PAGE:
Andrew Luck and Robert Griffin III. The star quarterbacks from Stanford and Baylor who headline the draft that starts Thursday at New York's Radio City Music Hall better get used to hearing their names linked together akin to NBA legends Larry Bird and Magic Johnson.
Barring anything unforseen, Commissioner Roger Goodell is expected to announce Luck's name when the Indianapolis Colts are on the clock with the first selection, followed by RGIII going No.2 to the Washington Redskins.
"They're both going to be great, and hopefully these two have the careers Bird and Magic had," CBS analyst and Hall of Fame tight end Shannon Sharpe says.
"It remains to be seen who's going to have the better career. But they're going to be attached at the hip."
Former Colts vice chairman Bill Polian, who chose quarterback Peyton Manning first overall in the 1998 draft when Ryan Leaf went second and was a bust for the San Diego Chargers, says Luck and RGIII are a rare, can't-miss pair of franchise quarterbacks "with talent like we've never seen before."
Polian gives Luck "a very similar grade" to Manning. It's fitting then that four hours a day, five days a week for three weeks, Luck learned pass progressions, blitz protections and running the no-huddle offense from former Colts offensive coordinator Tom Moore.
Those schooling sessions in Carson, Calif., at Luck's father Oliver's behest was the strongest indicator of whom Colts owner Jim Irsay will choose to lead his franchise's post-Manning rebuilding.
How remarkable is it that the Colts go from Manning to Luck?
"The stars have aligned," Moore says. "There couldn't be a better fit.
"Andrew is the real deal, wants to be great and is willing to do everything it takes to get there."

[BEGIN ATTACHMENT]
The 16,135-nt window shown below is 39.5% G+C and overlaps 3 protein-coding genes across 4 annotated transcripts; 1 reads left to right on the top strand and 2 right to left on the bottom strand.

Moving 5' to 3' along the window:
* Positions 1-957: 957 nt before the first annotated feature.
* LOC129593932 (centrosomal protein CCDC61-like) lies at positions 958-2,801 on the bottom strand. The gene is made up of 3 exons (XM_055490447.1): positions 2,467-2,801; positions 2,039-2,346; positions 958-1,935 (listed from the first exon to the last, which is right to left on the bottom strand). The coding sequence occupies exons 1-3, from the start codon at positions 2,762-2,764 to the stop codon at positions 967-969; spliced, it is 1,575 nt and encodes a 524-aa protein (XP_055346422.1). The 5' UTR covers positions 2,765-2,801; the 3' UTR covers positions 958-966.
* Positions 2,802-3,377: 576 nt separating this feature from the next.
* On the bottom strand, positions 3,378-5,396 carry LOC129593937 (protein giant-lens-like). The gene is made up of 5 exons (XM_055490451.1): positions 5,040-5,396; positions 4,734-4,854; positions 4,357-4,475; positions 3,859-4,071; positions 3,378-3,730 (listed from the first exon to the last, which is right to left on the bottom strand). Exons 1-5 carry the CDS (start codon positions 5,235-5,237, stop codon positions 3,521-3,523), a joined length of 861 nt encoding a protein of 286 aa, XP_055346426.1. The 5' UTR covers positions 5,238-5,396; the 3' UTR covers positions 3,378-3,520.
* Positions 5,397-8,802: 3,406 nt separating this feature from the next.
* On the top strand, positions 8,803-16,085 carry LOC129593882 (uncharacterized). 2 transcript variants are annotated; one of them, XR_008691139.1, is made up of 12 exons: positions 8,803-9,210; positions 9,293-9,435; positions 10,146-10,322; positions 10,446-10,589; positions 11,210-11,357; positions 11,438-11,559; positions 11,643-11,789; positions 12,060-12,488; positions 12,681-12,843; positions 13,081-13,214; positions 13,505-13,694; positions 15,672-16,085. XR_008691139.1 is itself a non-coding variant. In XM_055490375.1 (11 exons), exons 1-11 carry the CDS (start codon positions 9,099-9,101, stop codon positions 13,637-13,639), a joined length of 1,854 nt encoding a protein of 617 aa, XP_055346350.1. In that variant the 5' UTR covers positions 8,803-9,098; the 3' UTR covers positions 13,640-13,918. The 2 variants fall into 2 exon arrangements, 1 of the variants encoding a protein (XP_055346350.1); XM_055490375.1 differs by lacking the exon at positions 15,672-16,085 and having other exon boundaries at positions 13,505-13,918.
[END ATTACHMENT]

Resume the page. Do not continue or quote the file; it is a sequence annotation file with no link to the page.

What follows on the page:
"Andrew and Peyton have the same tremendous desire and work ethic," Moore says.
"Andrew's got great accuracy, touch and anticipation. Put him in there, let him go. The sky's the limit."
League evaluators have similar praise for Griffin, who met with Redskins offensive coordinator Kyle Shanahan in Waco, Texas, for his own prep school after the franchise traded three first-round picks and a second-rounder to move up four spots to acquire a dual-threat quarterback with the potential to resurrect the franchise.
Sharpe, who played for coach Mike Shanahan in Denver, says Griffin's rocket arm, speed and deep-strike accuracy make him ideal to throw post and slant routes in Shanahan's West Coast system, which is predicated on bootleg, run-action passes.
Mike Shanahan stood in the hotel lobby during the owners meetings in March smiling as he awaited golf buddies John Elway, New England Patriots coach Bill Belichick and Tampa Bay Buccaneers first-year coach Greg Schiano.
"You've got two franchise quarterbacks at the top, two guys who will have great careers," Shanahan says. "I just know we're going to get one of them.
"Luck's bigger than John Elway, 6-4, 240 and can run the 40 in 4.6 seconds. And Griffin's got such big upside with similar speed (4.41) to Michael Vick."
Luck threw for 37 touchdowns last season, the same number as RGIII.
"RGIII's deep ball is more accurate than Luck," former league executive Tony Softli says. "Luck beats RG on the short and intermediate accuracy."
What are the chances the Colts don't take Luck and opt instead for RGIII?
"I'd be stunned," NFL Network draft analyst Mike Mayock says.
"If RGIII wasn't in this draft, we'd be comparing Luck to Cam Newton athletically. It gets lost in the wash because RGIII gets so much attention. But you're talking about a 6-4, 245(-pound) quarterback running 40 yards in 4.6 seconds and jumping better than Cam at the combine.
"So let's not forget that Luck is an athletic freak at that position also."
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